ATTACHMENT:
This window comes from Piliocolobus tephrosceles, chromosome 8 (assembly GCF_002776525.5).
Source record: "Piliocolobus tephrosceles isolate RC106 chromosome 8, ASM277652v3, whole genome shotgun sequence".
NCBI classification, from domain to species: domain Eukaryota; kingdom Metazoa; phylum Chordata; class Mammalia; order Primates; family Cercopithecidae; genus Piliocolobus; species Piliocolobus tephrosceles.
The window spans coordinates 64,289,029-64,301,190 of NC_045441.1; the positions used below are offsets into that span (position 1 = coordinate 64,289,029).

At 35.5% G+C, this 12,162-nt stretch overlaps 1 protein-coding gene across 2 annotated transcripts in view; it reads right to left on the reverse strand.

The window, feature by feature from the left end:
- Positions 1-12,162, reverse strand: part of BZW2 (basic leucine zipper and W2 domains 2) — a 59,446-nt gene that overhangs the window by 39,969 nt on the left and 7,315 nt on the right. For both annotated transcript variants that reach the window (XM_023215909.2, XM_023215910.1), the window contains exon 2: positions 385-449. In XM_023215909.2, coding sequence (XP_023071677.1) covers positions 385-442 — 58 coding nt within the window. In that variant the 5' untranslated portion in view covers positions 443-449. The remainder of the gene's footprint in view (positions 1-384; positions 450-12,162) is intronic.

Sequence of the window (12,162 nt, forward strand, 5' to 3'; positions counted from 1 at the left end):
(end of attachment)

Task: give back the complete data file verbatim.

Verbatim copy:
This window comes from Piliocolobus tephrosceles, chromosome 8 (assembly GCF_002776525.5).
Source record: "Piliocolobus tephrosceles isolate RC106 chromosome 8, ASM277652v3, whole genome shotgun sequence".
NCBI classification, from domain to species: domain Eukaryota; kingdom Metazoa; phylum Chordata; class Mammalia; order Primates; family Cercopithecidae; genus Piliocolobus; species Piliocolobus tephrosceles.
The window spans coordinates 64,289,029-64,301,190 of NC_045441.1; the positions used below are offsets into that span (position 1 = coordinate 64,289,029).

At 35.5% G+C, this 12,162-nt stretch overlaps 1 protein-coding gene across 2 annotated transcripts in view; it reads right to left on the reverse strand.

The window, feature by feature from the left end:
- Positions 1-12,162, reverse strand: part of BZW2 (basic leucine zipper and W2 domains 2) — a 59,446-nt gene that overhangs the window by 39,969 nt on the left and 7,315 nt on the right. For both annotated transcript variants that reach the window (XM_023215909.2, XM_023215910.1), the window contains exon 2: positions 385-449. In XM_023215909.2, coding sequence (XP_023071677.1) covers positions 385-442 — 58 coding nt within the window. In that variant the 5' untranslated portion in view covers positions 443-449. The remainder of the gene's footprint in view (positions 1-384; positions 450-12,162) is intronic.

Sequence of the window (12,162 nt, forward strand, 5' to 3'; positions counted from 1 at the left end):